“How dare you sit there and try to see the rolling back of our rights… trying to attack the most vulnerable people in our society, transgender young people, who have already got it tough enough,” April called out to NSW One Nation MLC Mark Latham.
“You are nothing but a thug and a bigot, who only represents yourself and a tiny number of bigots in this society,” continued the co-convenor of Community Action for Rainbow Rights (CARR).
The activist made these statements from the viewing section of a hall in NSW parliament where two days of hearings were taking place to review new laws – which the NSW One Nation leader has proposed – that would effectively erase the identity of trans youths within the schooling system.
As a security guard approached April and asked her to leave, she then commenced chanting, “When trans rights are under attack, what do we do?” And at that point, about fifteen other activists rose up out of their seats to respond, “Stand up, fight back.”
Attacking the vulnerable
Introduced by Latham last August, the Education Legislation Amendment (Parental Rights) Bill 2020 seeks to create laws that would ban any staff member from making any mention of gender fluidity within the NSW schooling system via threat of losing their jobs and accreditation if they did.
During his second reading speech on the bill, Latham posited that the laws are to counter a “post-modernist attack on the nuclear family”, as leftist social engineers are attempting to “unravel” civilisation, as they try to convince young people that “family and gender are socially constructed”.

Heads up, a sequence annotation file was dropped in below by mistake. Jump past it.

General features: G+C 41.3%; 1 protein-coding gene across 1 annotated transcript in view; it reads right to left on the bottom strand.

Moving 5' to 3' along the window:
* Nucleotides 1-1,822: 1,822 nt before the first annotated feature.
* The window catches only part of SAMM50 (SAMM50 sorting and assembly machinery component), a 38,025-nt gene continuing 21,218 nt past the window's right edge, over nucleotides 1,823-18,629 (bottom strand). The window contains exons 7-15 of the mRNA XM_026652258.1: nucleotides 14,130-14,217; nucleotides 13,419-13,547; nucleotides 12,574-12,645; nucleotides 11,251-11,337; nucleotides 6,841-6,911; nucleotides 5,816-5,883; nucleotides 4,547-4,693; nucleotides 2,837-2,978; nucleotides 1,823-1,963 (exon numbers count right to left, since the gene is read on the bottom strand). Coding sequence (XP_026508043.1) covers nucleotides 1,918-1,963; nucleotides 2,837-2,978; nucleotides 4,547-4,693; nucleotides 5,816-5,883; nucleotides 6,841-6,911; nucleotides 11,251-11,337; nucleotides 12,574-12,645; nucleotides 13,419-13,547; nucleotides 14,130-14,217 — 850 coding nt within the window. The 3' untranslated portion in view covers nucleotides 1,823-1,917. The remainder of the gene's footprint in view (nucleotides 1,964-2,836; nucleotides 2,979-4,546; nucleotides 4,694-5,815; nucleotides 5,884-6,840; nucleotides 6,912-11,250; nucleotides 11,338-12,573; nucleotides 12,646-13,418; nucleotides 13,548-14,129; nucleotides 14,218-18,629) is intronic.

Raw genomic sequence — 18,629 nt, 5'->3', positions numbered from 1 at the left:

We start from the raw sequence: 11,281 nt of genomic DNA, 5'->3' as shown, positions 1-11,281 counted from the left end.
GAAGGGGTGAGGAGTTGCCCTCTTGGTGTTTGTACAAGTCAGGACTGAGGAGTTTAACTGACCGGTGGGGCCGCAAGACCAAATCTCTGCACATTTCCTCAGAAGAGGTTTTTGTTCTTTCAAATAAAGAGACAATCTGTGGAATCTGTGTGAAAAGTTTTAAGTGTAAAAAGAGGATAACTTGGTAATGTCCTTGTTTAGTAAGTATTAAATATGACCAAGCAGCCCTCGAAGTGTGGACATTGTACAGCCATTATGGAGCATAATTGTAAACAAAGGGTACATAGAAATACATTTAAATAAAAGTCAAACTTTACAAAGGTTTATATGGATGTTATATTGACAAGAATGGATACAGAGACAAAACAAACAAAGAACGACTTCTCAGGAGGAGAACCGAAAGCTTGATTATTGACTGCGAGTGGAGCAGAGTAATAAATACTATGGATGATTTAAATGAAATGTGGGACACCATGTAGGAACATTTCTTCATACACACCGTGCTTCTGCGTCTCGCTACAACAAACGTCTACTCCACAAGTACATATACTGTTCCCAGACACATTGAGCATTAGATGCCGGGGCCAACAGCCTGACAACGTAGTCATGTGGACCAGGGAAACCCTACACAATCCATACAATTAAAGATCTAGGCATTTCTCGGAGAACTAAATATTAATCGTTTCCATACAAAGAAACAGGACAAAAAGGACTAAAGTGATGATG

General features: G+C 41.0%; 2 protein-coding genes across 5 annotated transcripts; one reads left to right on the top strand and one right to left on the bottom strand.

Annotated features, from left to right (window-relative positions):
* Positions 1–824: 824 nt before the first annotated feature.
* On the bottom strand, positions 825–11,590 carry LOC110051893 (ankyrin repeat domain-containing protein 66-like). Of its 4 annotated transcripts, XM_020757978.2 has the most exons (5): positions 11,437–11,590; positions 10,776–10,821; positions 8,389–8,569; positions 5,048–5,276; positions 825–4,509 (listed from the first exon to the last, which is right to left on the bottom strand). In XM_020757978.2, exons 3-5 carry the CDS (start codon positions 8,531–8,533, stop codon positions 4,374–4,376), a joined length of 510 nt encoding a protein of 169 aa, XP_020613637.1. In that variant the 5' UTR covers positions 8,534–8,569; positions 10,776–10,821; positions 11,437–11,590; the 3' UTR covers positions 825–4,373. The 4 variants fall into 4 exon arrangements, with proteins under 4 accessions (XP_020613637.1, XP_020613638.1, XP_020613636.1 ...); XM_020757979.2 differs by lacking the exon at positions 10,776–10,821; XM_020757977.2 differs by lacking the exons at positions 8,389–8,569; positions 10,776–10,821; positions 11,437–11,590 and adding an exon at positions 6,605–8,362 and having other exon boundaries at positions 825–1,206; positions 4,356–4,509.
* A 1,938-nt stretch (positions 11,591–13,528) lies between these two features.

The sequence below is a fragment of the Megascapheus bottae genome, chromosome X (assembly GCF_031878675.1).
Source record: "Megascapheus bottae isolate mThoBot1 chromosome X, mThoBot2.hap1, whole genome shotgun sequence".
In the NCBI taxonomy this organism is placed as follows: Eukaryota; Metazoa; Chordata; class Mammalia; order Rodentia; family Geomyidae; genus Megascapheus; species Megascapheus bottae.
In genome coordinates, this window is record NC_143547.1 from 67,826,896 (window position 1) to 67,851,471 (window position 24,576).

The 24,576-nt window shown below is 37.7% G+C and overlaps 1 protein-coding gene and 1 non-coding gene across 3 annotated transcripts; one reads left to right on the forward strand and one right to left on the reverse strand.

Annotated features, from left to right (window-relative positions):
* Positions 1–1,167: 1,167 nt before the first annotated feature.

On the ground, what these laws would mean is that youths struggling with questions concerning their gender identity who approached a teacher or a guidance counsellor for help would be met with a blank expression.
This effective erasure of trans youths’ identities in schools has the potential to lead to self-harm and suicide. As it is, without these laws, transgender people are eleven times more likely to attempt to take their own lives than the general population.
Nine months ago, when Latham first tabled this bill, many instantly concluded such extreme laws would fall by the wayside. However, NSW parliamentary secretary for education Kevin Conolly has already made clear that he supports the bill.